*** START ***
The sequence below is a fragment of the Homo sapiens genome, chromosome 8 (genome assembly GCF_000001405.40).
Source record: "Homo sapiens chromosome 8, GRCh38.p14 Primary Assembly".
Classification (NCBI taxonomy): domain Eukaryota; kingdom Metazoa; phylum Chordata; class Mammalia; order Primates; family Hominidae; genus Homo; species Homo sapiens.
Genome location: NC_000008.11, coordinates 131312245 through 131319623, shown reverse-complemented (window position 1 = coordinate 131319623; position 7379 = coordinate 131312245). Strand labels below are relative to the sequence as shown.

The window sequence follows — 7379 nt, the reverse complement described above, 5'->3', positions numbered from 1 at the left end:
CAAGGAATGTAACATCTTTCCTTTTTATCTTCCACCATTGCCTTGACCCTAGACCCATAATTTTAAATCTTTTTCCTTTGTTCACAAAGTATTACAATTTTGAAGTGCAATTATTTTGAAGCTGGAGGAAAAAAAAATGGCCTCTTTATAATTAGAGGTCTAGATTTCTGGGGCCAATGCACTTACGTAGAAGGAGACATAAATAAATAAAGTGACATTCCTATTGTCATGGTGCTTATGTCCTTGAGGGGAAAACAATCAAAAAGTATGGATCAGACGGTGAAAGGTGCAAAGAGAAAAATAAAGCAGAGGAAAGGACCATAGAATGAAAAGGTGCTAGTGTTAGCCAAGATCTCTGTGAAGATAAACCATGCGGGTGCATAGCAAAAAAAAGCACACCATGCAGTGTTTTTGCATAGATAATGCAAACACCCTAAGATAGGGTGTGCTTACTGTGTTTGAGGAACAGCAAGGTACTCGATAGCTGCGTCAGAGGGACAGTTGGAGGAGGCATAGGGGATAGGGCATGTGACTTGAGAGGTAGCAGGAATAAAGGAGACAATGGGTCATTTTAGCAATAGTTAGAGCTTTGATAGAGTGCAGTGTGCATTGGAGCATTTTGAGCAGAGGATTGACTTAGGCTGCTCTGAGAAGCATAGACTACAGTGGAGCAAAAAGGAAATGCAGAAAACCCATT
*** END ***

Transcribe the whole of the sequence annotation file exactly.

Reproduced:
The sequence below is a fragment of the Homo sapiens genome, chromosome 8 (genome assembly GCF_000001405.40).
Source record: "Homo sapiens chromosome 8, GRCh38.p14 Primary Assembly".
Classification (NCBI taxonomy): domain Eukaryota; kingdom Metazoa; phylum Chordata; class Mammalia; order Primates; family Hominidae; genus Homo; species Homo sapiens.
Genome location: NC_000008.11, coordinates 131312245 through 131319623, shown reverse-complemented (window position 1 = coordinate 131319623; position 7379 = coordinate 131312245). Strand labels below are relative to the sequence as shown.

The window sequence follows — 7379 nt, the reverse complement described above, 5'->3', positions numbered from 1 at the left end:
CAAGGAATGTAACATCTTTCCTTTTTATCTTCCACCATTGCCTTGACCCTAGACCCATAATTTTAAATCTTTTTCCTTTGTTCACAAAGTATTACAATTTTGAAGTGCAATTATTTTGAAGCTGGAGGAAAAAAAAATGGCCTCTTTATAATTAGAGGTCTAGATTTCTGGGGCCAATGCACTTACGTAGAAGGAGACATAAATAAATAAAGTGACATTCCTATTGTCATGGTGCTTATGTCCTTGAGGGGAAAACAATCAAAAAGTATGGATCAGACGGTGAAAGGTGCAAAGAGAAAAATAAAGCAGAGGAAAGGACCATAGAATGAAAAGGTGCTAGTGTTAGCCAAGATCTCTGTGAAGATAAACCATGCGGGTGCATAGCAAAAAAAAGCACACCATGCAGTGTTTTTGCATAGATAATGCAAACACCCTAAGATAGGGTGTGCTTACTGTGTTTGAGGAACAGCAAGGTACTCGATAGCTGCGTCAGAGGGACAGTTGGAGGAGGCATAGGGGATAGGGCATGTGACTTGAGAGGTAGCAGGAATAAAGGAGACAATGGGTCATTTTAGCAATAGTTAGAGCTTTGATAGAGTGCAGTGTGCATTGGAGCATTTTGAGCAGAGGATTGACTTAGGCTGCTCTGAGAAGCATAGACTACAGTGGAGCAAAAAGGAAATGCAGAAAACCCATT